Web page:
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Flashing tow truck lights. What Gives?
August 9, 2005 12:08 PM   Subscribe

Why do tow trucks has flashing lights.

I was walking home from work last night, and a tow-truck with it's lights flashing passed me. Why on earth does a tow-truck need flashing lights. I can understand why ambulances, firetrucks, and police cars do--to warn other drivers since they need to get where they are going fast--but why on earth do tow-trucks? It's not like you have to get out of their way or anything.
posted by trox to Society & Culture (12 answers total)
 
To warn other drivers that there's a car hanging off the back of their truck.
posted by NotMyselfRightNow at 12:09 PM on August 9, 2005


Often they are trying to get to the scene of an accident and clear the road quickly.
posted by luriete at 12:13 PM on August 9, 2005


Georgia made this a law in 2003 for safety. Plenty of other states have this, too.

"The law was intended to establish a safer environment on the roadways for police officers on traffic stops, tow truck operators securing vehicles, road workers doing repairs, etc."
posted by schnee at 12:15 PM on August 9, 2005


They will always use orange flashing lights, which is the legal color for non-emergency personnel (red and blue are reserved for police, ambulance, and fire). Their use of lights is most often to warn you that they are there working, and you should pass at a safe distance/speed so that you don't hit a stranded car, driver, or tow truck operator.
posted by mathowie at 12:18 PM on August 9, 2005


They will always use orange flashing lights, which is the legal color for non-emergency personnel (red and blue are reserved for police, ambulance, and fire).

That differs by state and province, of course: here in Ontario, the only vehicles with flashing blue lights are snowplows. Fire and police and ambulance all have flashing red and white (heavier on the red than the white).

A flashing orange light here means "hazard". That's why highway maintenance trucks have them, and private snowplows, and why when possible your hazard lights on your car flash your yellow signal lights.

Incidentally (and mostly because I like to note this everywhere I can, because the more people that see it the more people will know what's coming up behind them): Volunteer firefighters use green flashing lights here in Ontario, and I believe that usage is spreading across North America.
posted by mendel at 12:31 PM on August 9, 2005


Flashing yellow lights are pretty common on tow trucks around here in NC, but last night I saw a tow truck with yellow and blue lights. It seems to me that the yellow / blue combination could easily be confused with the red / blue combination of emergency vehicles.

To answer your question though, I think luriete and schnee have it right. They just need to get places faster than you do.

Let's just hope that they don't abuse it.
posted by Third at 12:38 PM on August 9, 2005


They have flashing lights (usually orange or yellow around here) because they are often not moving at the normal rate of traffic around them, and the best way to make other drivers aware of that is flashing lights.

If they're picking up/assisting a vehicle on the side of the road (or moving one from the site of an accident), they're not moving at all, and if they're towing a vehicle they're often moving slower than the traffic around them. (And the vehicle they're towing often doesn't have operating lights, either.)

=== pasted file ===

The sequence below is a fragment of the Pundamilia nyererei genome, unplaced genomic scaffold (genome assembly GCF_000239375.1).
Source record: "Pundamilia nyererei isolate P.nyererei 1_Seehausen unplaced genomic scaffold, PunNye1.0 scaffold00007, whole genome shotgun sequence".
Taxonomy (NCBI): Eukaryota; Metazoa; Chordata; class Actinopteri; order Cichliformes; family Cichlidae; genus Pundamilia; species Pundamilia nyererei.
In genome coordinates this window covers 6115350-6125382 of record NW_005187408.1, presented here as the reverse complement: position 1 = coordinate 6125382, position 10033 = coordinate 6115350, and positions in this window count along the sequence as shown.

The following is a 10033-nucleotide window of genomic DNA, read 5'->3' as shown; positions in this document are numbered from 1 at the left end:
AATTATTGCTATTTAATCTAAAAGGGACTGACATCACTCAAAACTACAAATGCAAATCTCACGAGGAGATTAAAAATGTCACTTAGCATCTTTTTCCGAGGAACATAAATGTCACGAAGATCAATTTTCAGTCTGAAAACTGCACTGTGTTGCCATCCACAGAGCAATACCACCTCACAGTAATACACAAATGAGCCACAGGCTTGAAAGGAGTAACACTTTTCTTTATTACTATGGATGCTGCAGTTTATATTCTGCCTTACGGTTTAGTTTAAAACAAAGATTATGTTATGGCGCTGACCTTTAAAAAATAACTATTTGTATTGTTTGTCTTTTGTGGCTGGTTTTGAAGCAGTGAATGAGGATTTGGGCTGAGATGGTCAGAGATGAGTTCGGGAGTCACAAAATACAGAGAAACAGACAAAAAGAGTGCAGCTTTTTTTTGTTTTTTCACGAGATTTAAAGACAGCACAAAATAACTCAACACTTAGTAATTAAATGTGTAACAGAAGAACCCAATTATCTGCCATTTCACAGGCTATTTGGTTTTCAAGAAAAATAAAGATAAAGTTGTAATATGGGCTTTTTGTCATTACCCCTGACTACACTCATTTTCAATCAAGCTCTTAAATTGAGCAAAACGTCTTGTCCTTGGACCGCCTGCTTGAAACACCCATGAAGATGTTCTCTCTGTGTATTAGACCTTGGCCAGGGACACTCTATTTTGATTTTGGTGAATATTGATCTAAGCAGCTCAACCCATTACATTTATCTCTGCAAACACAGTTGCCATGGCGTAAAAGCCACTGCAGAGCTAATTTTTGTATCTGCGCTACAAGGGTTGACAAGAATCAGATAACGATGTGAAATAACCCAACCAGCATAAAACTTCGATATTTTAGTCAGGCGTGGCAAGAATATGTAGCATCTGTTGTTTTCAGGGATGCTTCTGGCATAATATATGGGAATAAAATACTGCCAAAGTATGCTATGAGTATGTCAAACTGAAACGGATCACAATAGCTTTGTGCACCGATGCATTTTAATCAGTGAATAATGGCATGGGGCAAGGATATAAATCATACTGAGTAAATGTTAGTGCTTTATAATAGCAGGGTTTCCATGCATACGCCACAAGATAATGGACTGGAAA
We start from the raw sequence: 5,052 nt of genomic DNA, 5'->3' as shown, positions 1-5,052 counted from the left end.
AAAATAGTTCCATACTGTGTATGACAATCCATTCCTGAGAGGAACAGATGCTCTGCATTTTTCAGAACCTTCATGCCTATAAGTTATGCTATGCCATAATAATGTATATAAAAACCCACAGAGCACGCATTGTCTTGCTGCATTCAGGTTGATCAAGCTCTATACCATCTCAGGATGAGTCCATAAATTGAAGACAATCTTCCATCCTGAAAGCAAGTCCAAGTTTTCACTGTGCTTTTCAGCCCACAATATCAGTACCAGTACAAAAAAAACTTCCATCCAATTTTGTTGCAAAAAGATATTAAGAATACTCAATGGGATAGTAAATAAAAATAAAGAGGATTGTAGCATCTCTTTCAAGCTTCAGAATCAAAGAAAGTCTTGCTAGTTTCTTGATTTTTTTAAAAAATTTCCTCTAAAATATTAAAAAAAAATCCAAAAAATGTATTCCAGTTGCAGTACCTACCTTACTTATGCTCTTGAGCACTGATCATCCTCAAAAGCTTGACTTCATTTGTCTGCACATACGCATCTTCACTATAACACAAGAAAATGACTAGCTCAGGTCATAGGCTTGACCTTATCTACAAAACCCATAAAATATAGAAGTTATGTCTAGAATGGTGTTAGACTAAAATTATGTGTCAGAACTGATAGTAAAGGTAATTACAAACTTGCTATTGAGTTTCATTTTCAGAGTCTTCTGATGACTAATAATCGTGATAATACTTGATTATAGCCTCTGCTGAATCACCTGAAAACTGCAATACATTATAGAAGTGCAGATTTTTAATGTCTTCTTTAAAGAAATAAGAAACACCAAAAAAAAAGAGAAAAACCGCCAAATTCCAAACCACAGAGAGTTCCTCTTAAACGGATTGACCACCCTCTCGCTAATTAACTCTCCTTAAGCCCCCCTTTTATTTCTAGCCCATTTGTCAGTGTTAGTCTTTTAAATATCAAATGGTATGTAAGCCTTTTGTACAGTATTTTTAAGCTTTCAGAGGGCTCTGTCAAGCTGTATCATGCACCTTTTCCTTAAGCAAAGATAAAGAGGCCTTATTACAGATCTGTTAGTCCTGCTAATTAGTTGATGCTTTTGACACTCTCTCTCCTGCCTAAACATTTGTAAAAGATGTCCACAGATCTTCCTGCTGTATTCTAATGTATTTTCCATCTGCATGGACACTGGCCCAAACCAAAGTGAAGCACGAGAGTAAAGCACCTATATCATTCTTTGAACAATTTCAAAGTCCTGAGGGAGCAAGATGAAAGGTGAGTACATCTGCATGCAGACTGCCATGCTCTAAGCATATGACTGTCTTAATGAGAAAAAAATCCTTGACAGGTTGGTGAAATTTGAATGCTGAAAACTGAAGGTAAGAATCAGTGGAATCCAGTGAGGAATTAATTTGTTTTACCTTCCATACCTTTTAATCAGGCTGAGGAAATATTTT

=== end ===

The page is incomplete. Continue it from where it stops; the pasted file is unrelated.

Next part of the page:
posted by jlkr at 1:21 PM on August 9, 2005


This probably didn't occur to you, because you were walking at the time you came up with this notion, but a tow truck stopped on the freeway is going to be a hell of a lot more visible to rapidly moving motorists -- especially at night -- if it has blinking lights.
posted by majick at 2:33 PM on August 9, 2005


It's yellow and blue lights on towtrucks and construction vehicles here in New Mexico. Coming from New York, it took some getting used to.
posted by hyperizer at 3:32 PM on August 9, 2005


Here's a random fact: For a number of states, funeral procession vehicles like hearses can be licensed to have strobe/warning. The color used is Purple. I've only seen it once, I think in Massachusetts-- the hearse had a small teardrop shaped rotator light mag-mounted to the left front roof while on the highway.
posted by GreenTentacle at 6:48 PM on August 9, 2005


Orange/Yellow Flashing lights are also perfectly legal to use on the road, anytime by anyone (in most states), as long as you're not pretending to be a cop/ambulance/someone-you-aren't.

You can get away with all sorts of parking and moving violations if you've got a flashing yellow light and a vinyl logo on your car.
posted by blasdelf at 7:44 PM on August 9, 2005


blasdelf writes "Orange/Yellow Flashing lights are also perfectly legal to use on the road, anytime by anyone (in most states), as long as you're not pretending to be a cop/ambulance/someone-you-aren't."

Check you local laws to be sure as this isn't the case in Alberta. Here orange flashing lights are legally limited to basically tow trucks and road side assistance vehicles.

As for the reason: people are stupid or inattentive, the lights grab the attention of those that aren't hopelessly clueless. I've seen a guy on a two lane rural highway dodge two crusiers blocking the road only to run into the front of my father's wrecker; all three of which had lights flashing. Think of all the times you've had some fool blast by you in a construction speed zone just because there didn't appear to be any work being done.
posted by Mitheral at 7:05 AM on August 10, 2005


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